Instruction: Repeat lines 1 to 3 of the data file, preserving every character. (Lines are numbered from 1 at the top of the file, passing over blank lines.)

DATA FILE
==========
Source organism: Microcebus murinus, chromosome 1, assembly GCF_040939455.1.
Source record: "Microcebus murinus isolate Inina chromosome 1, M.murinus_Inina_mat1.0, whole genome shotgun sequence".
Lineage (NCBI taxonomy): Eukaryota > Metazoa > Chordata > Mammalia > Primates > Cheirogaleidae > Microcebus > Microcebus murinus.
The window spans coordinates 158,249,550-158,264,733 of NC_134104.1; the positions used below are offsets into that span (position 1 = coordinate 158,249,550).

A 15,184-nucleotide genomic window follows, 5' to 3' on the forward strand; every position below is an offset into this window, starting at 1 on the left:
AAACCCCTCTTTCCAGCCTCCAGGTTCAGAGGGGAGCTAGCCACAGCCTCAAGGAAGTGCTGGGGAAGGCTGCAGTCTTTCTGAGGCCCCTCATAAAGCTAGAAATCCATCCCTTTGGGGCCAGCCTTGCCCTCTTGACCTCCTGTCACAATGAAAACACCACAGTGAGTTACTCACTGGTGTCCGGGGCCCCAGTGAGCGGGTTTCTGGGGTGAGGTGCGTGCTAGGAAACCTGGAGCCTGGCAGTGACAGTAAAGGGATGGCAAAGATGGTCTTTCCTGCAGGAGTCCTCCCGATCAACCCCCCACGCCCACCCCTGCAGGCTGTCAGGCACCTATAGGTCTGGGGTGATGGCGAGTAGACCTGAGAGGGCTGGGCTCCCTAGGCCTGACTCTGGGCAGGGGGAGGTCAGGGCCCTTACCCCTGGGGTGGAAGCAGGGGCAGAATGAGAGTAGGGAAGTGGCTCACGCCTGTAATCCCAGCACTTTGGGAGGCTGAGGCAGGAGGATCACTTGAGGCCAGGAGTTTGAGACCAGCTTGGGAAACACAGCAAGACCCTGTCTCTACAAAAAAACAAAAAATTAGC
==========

Source organism: Microcebus murinus, chromosome 1, assembly GCF_040939455.1.
Source record: "Microcebus murinus isolate Inina chromosome 1, M.murinus_Inina_mat1.0, whole genome shotgun sequence".
Lineage (NCBI taxonomy): Eukaryota > Metazoa > Chordata > Mammalia > Primates > Cheirogaleidae > Microcebus > Microcebus murinus.